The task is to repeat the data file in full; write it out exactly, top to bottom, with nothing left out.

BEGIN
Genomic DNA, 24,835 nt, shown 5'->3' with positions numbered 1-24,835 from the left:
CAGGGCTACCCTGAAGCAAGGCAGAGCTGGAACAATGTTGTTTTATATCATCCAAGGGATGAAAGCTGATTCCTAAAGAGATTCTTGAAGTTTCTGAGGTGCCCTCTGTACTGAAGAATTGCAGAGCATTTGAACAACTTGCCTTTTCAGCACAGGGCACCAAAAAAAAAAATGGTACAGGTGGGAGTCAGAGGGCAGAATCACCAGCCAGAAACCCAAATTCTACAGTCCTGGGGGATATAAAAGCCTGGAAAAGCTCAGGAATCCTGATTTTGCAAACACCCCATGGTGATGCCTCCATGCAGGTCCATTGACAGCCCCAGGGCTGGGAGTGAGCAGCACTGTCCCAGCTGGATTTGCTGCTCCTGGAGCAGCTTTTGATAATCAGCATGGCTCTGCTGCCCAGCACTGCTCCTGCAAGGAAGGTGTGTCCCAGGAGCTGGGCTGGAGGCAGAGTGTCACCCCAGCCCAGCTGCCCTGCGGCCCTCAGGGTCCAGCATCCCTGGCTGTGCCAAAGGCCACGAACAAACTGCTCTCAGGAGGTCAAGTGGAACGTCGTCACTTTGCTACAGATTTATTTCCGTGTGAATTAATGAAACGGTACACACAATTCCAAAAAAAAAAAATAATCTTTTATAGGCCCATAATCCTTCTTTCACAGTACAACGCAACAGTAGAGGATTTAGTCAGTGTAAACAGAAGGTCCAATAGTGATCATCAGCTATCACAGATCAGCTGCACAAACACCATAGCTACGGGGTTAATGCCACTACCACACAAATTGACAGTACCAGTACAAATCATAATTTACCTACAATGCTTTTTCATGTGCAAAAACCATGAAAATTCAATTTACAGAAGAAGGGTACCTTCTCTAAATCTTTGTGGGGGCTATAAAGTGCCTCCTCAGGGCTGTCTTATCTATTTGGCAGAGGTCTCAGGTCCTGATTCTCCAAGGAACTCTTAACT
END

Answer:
Genomic DNA, 24,835 nt, shown 5'->3' with positions numbered 1-24,835 from the left:
CAGGGCTACCCTGAAGCAAGGCAGAGCTGGAACAATGTTGTTTTATATCATCCAAGGGATGAAAGCTGATTCCTAAAGAGATTCTTGAAGTTTCTGAGGTGCCCTCTGTACTGAAGAATTGCAGAGCATTTGAACAACTTGCCTTTTCAGCACAGGGCACCAAAAAAAAAAATGGTACAGGTGGGAGTCAGAGGGCAGAATCACCAGCCAGAAACCCAAATTCTACAGTCCTGGGGGATATAAAAGCCTGGAAAAGCTCAGGAATCCTGATTTTGCAAACACCCCATGGTGATGCCTCCATGCAGGTCCATTGACAGCCCCAGGGCTGGGAGTGAGCAGCACTGTCCCAGCTGGATTTGCTGCTCCTGGAGCAGCTTTTGATAATCAGCATGGCTCTGCTGCCCAGCACTGCTCCTGCAAGGAAGGTGTGTCCCAGGAGCTGGGCTGGAGGCAGAGTGTCACCCCAGCCCAGCTGCCCTGCGGCCCTCAGGGTCCAGCATCCCTGGCTGTGCCAAAGGCCACGAACAAACTGCTCTCAGGAGGTCAAGTGGAACGTCGTCACTTTGCTACAGATTTATTTCCGTGTGAATTAATGAAACGGTACACACAATTCCAAAAAAAAAAAATAATCTTTTATAGGCCCATAATCCTTCTTTCACAGTACAACGCAACAGTAGAGGATTTAGTCAGTGTAAACAGAAGGTCCAATAGTGATCATCAGCTATCACAGATCAGCTGCACAAACACCATAGCTACGGGGTTAATGCCACTACCACACAAATTGACAGTACCAGTACAAATCATAATTTACCTACAATGCTTTTTCATGTGCAAAAACCATGAAAATTCAATTTACAGAAGAAGGGTACCTTCTCTAAATCTTTGTGGGGGCTATAAAGTGCCTCCTCAGGGCTGTCTTATCTATTTGGCAGAGGTCTCAGGTCCTGATTCTCCAAGGAACTCTTAACT